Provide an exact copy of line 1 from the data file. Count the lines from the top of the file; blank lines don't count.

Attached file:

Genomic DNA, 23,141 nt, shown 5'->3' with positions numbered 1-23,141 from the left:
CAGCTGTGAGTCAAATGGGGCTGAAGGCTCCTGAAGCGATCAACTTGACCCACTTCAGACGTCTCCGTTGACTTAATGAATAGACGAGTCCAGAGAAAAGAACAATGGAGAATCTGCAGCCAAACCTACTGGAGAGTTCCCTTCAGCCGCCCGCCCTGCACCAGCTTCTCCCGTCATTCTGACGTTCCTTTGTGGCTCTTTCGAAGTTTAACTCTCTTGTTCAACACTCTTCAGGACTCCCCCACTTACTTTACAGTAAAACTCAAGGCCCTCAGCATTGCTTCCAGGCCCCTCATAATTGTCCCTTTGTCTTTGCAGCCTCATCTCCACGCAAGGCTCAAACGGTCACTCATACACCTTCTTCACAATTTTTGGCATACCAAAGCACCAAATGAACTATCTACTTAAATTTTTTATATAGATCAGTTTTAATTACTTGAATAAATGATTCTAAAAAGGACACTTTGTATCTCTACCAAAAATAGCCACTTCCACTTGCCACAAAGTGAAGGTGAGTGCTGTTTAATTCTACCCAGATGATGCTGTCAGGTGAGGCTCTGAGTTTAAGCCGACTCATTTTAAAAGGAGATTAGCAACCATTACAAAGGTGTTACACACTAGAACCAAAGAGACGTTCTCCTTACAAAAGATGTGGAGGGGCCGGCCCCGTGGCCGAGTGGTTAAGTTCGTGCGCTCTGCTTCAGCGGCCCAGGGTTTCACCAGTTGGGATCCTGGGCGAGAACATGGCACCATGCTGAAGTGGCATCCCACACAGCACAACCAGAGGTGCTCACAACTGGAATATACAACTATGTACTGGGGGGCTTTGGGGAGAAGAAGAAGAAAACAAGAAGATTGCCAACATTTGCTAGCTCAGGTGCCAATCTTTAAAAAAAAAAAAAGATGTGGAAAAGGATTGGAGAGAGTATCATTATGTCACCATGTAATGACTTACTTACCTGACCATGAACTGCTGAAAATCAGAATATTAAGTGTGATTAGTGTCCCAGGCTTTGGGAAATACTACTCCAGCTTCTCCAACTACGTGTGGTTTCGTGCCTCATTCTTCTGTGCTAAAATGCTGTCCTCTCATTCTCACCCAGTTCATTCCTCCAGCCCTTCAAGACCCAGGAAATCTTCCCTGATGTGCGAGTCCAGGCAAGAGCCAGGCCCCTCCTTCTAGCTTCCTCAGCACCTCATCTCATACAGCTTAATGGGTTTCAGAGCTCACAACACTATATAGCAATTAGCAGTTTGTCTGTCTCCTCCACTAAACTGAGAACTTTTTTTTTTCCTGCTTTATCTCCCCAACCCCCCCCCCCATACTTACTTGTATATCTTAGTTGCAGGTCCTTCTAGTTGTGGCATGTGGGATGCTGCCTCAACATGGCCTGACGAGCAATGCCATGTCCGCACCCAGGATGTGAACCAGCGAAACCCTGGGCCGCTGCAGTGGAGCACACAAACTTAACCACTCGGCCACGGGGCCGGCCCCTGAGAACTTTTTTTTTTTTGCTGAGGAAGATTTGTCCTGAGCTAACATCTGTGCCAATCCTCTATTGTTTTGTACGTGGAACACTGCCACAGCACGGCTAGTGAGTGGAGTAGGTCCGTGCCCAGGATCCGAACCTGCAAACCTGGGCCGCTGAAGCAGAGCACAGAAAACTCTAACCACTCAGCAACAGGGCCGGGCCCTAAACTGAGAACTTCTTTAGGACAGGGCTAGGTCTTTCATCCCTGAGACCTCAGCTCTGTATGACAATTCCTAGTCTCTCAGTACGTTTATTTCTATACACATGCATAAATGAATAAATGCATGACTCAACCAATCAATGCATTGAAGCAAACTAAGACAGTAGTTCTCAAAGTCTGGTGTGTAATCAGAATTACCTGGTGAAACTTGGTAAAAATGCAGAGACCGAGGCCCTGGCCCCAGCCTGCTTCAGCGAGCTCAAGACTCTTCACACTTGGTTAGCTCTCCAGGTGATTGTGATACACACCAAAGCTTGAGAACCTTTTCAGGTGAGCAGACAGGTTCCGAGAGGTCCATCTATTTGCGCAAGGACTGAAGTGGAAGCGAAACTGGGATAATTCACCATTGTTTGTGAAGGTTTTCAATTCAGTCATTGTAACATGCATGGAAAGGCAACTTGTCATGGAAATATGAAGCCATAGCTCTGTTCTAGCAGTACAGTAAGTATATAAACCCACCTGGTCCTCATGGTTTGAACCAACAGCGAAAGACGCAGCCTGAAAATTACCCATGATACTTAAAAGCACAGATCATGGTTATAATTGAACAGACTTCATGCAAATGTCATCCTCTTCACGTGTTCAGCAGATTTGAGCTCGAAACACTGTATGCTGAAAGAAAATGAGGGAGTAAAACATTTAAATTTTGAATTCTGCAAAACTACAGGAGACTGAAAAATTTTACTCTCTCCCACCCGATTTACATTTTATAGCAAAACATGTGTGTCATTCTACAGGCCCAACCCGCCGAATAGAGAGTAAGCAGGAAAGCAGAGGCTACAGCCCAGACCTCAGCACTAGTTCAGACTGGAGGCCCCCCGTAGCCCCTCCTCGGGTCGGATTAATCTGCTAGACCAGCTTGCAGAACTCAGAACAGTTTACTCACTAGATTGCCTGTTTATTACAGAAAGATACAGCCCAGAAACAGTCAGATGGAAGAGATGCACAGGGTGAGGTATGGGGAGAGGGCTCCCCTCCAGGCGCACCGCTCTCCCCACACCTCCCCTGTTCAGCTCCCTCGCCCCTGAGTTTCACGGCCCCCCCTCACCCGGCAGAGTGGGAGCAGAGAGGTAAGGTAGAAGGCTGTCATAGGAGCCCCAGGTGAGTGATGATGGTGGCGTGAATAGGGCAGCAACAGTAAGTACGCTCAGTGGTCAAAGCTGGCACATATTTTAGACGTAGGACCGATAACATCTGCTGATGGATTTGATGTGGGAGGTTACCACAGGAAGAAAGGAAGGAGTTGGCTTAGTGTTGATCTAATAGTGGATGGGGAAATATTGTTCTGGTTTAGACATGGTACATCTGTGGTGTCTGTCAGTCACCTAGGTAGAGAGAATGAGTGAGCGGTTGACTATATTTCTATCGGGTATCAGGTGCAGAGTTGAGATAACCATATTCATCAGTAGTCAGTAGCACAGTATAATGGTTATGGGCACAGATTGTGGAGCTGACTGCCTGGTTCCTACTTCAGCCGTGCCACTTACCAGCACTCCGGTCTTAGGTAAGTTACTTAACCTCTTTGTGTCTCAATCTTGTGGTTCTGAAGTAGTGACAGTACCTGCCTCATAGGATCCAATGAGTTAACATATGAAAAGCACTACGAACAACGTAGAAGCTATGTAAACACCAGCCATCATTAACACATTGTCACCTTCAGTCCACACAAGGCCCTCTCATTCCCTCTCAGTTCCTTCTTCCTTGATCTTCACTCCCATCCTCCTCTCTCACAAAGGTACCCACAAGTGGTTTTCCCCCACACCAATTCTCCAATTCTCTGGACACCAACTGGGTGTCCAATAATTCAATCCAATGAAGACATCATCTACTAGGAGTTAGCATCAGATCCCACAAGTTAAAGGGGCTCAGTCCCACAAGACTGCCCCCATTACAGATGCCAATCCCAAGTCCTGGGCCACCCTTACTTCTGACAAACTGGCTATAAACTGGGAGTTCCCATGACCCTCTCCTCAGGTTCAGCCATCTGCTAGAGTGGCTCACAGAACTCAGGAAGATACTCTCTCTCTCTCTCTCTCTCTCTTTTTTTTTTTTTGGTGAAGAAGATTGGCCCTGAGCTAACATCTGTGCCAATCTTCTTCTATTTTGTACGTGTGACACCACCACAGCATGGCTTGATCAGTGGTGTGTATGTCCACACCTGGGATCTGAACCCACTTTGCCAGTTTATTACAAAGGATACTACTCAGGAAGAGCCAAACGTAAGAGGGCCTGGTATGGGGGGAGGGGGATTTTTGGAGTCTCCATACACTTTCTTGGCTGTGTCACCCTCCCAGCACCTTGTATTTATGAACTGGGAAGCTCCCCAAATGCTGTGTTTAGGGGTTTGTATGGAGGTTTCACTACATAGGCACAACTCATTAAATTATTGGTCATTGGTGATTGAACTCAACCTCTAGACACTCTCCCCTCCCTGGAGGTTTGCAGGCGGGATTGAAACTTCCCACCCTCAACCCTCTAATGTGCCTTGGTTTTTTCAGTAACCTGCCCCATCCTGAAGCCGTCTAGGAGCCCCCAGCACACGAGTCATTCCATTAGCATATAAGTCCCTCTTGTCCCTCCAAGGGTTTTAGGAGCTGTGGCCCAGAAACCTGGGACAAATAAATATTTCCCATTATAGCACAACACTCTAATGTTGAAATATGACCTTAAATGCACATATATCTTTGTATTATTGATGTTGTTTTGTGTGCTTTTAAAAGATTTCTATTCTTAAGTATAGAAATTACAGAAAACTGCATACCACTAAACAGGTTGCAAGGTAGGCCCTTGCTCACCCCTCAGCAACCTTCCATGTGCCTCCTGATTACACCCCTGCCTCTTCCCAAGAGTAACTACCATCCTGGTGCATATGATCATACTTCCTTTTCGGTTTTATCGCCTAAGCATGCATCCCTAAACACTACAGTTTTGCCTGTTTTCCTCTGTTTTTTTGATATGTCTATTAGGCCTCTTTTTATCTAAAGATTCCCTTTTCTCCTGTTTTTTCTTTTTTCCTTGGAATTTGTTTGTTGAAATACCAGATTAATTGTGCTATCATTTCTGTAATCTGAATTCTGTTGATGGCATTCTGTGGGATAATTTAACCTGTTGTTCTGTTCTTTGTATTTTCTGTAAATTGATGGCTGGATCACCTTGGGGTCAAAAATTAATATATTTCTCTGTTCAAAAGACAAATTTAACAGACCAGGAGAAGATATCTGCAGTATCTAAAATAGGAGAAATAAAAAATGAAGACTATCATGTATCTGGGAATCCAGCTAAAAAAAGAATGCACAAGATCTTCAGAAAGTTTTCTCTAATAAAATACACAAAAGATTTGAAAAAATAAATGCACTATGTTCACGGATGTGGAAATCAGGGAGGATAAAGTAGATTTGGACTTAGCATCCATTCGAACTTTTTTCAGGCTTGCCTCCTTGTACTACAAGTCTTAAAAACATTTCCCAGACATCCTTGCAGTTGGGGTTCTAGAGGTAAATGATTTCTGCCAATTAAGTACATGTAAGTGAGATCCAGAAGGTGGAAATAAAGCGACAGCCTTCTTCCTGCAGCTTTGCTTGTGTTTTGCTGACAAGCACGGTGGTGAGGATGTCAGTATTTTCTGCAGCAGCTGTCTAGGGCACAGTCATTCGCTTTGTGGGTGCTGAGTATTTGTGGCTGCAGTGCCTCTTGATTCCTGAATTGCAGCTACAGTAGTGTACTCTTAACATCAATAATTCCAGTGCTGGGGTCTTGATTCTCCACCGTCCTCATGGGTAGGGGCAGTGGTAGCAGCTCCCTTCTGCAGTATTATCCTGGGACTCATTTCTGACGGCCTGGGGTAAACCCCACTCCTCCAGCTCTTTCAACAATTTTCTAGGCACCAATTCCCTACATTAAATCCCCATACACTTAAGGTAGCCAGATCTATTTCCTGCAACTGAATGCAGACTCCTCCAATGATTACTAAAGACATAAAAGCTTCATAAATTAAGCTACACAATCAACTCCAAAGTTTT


Genomic DNA, 23,141 nt, shown 5'->3' with positions numbered 1-23,141 from the left: